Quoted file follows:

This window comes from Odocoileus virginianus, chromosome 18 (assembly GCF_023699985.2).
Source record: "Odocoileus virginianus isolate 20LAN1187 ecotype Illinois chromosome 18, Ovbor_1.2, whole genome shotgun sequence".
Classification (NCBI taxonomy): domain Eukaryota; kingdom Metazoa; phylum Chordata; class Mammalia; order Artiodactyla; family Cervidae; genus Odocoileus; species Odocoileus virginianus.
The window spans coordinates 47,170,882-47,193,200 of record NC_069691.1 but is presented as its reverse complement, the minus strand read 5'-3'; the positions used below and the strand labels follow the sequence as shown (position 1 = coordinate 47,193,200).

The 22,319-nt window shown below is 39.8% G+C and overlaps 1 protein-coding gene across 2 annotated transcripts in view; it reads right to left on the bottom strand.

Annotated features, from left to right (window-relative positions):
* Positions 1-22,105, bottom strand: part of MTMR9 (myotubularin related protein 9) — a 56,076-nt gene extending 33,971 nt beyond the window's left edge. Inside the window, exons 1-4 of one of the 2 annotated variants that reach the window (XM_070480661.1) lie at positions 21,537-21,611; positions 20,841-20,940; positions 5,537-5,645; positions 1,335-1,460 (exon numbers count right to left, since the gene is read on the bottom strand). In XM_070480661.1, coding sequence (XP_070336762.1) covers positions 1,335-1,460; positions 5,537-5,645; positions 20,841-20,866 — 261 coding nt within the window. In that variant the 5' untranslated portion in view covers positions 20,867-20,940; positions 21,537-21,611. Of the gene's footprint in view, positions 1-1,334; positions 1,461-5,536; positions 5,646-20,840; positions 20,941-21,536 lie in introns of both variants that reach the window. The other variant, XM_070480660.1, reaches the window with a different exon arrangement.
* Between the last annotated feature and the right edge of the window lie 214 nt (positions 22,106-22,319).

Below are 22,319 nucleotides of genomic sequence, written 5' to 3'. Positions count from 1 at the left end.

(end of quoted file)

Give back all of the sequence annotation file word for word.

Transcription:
This window comes from Odocoileus virginianus, chromosome 18 (assembly GCF_023699985.2).
Source record: "Odocoileus virginianus isolate 20LAN1187 ecotype Illinois chromosome 18, Ovbor_1.2, whole genome shotgun sequence".
Classification (NCBI taxonomy): domain Eukaryota; kingdom Metazoa; phylum Chordata; class Mammalia; order Artiodactyla; family Cervidae; genus Odocoileus; species Odocoileus virginianus.
The window spans coordinates 47,170,882-47,193,200 of record NC_069691.1 but is presented as its reverse complement, the minus strand read 5'-3'; the positions used below and the strand labels follow the sequence as shown (position 1 = coordinate 47,193,200).

The 22,319-nt window shown below is 39.8% G+C and overlaps 1 protein-coding gene across 2 annotated transcripts in view; it reads right to left on the bottom strand.

Annotated features, from left to right (window-relative positions):
* Positions 1-22,105, bottom strand: part of MTMR9 (myotubularin related protein 9) — a 56,076-nt gene extending 33,971 nt beyond the window's left edge. Inside the window, exons 1-4 of one of the 2 annotated variants that reach the window (XM_070480661.1) lie at positions 21,537-21,611; positions 20,841-20,940; positions 5,537-5,645; positions 1,335-1,460 (exon numbers count right to left, since the gene is read on the bottom strand). In XM_070480661.1, coding sequence (XP_070336762.1) covers positions 1,335-1,460; positions 5,537-5,645; positions 20,841-20,866 — 261 coding nt within the window. In that variant the 5' untranslated portion in view covers positions 20,867-20,940; positions 21,537-21,611. Of the gene's footprint in view, positions 1-1,334; positions 1,461-5,536; positions 5,646-20,840; positions 20,941-21,536 lie in introns of both variants that reach the window. The other variant, XM_070480660.1, reaches the window with a different exon arrangement.
* Between the last annotated feature and the right edge of the window lie 214 nt (positions 22,106-22,319).

Below are 22,319 nucleotides of genomic sequence, written 5' to 3'. Positions count from 1 at the left end.